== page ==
Humanitarian agencies are setting up innovative climate risk insurance policies to protect up to 1.3 million people in West Africa from catastrophic drought. The countries benefitting include Senegal, Mali, Mauritania, Burkina Faso and the Gambia. These policies will unleash funds to assist vulnerable communities threatened by drought before it reaches catastrophic levels. Collectively, the purchased policies could release a total of US$ 49.5 million across the five countries.
Despite The Gambia’s natural geographical advantages on the West coast of Africa, it remains one of the poorest countries in sub-Saharan Africa, with per capita income of roughly US$473 and almost half (48.6 percent) of the population estimated to be poor. This estimate of the poverty rate is similar to the 2010 level (when 48.1 percent of the population was estimated to be poor). However, due to population growth during this period, there was an increase in the number of poor from 0.79 million in 2010 to 0.94 million in 2015.
The United Nations World Food Programme (WFP) today announced that it will transfer to participating elementary schools and early childhood development centres an initial amount of more than US$ 370,000 (D 18.5 million) to provide daily meals for up to 60,000 young students. The cash transfers will allow more than 122 selected schools to buy food from local markets and smallholder farmers, which will be served to the students as part of a homegrown school feeding programme implemented in partnership with the Gambian Ministry of Basic and Secondary Education.
The heads of the Food and Agriculture Organization of the United Nations (FAO), the International Fund for Agricultural Development (IFAD) and the World Food Programme (WFP) today pledged to increase support for regional efforts addressing the critical food and nutrition security situation in the Sahel. Close to 6 million people are estimated to be severely food insecure in the current lean season.
Nearly 6 million people are estimated to be severely food insecure during the lean season (June‒August). Unless urgent action is taken, the number of children with severe acute malnutrition is likely to rise from 1.1 to 1.6 million.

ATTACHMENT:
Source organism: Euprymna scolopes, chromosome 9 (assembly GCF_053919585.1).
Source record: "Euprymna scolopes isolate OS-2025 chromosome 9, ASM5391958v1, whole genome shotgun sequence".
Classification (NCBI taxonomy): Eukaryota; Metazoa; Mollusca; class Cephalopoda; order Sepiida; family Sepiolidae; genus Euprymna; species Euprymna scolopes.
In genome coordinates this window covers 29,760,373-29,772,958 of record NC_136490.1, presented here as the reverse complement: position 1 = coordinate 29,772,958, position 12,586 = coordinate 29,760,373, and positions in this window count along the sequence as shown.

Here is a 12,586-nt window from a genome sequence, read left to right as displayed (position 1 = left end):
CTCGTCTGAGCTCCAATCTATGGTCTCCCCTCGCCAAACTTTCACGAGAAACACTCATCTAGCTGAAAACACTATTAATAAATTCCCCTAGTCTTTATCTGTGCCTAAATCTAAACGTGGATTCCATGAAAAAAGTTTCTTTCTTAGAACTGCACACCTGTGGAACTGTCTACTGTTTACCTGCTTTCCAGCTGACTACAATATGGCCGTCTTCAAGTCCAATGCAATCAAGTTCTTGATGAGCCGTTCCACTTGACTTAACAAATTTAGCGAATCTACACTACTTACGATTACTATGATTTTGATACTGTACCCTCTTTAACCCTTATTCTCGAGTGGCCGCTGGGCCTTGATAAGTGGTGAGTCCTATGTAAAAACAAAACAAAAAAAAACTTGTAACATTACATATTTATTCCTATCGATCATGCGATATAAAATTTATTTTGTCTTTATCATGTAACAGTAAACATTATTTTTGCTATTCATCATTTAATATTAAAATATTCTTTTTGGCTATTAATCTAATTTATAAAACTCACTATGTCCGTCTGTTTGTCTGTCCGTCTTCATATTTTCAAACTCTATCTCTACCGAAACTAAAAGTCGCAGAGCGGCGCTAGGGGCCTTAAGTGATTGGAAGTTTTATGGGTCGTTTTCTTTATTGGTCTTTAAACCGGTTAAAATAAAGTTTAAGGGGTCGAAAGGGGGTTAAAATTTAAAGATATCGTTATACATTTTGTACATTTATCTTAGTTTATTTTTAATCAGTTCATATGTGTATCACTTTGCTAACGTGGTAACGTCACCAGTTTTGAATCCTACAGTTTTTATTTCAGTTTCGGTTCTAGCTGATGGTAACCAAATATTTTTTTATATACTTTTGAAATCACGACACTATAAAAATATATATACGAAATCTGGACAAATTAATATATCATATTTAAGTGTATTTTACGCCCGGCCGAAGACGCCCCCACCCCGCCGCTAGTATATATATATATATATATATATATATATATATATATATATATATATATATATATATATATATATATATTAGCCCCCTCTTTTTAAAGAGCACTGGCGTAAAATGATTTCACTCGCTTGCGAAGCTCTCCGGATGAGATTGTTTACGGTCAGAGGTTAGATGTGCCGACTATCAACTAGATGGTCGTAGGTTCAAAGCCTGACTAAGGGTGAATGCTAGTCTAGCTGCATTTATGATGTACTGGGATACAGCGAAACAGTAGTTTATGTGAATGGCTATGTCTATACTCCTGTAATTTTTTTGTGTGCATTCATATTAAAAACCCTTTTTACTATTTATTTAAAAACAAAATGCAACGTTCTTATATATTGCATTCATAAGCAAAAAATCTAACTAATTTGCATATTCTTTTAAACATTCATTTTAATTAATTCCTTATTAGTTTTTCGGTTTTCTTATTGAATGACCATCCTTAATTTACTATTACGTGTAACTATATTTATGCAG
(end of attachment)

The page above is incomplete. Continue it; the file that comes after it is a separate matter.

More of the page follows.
The Cash-for-Work component of the European Union (EU) Funded “Post-Crises Response to Food and Nutrition insecurity in The Gambia” in Central River Region (South and North) has recently came to an end at Jahally rice fields.
The Food and Agriculture Organization of the United Nations (FAO), UNICEF and WFP jointly implemented the project in close partnership with the Ministries of Health and Agriculture.
Farmers in the Central River Region (CRR) have described an intervention led by the Food and Agricultural Organisation of the United Nations (FAO) as ‘life changing’ that paid them more than 12 million dalasis within six months.
National Nutrition Agency (NaNA) recently convened a synergy to complement the efforts of The Gambia government to address maternal nutrition challenges of lactating mothers with children under the age of two years.
Funded by the European Union (EU), the three million Euro grant through UNICEF was aimed at Building Resilience through Social Transfers for Nutrition Security (BReST).
This report seeks to build on the 2009 analysis and begin a systematic process to better understand the strengths and challenges of school feeding programmes globally. It is a work in progress, and presents the current status of our understanding of school feeding. Information was drawn from a global survey conducted by WFP in early 2012 and a series of case studies and peer-reviewed technical working papers undertaken in collaboration with partners. The analysis led to the identification of new areas that require more focused attention.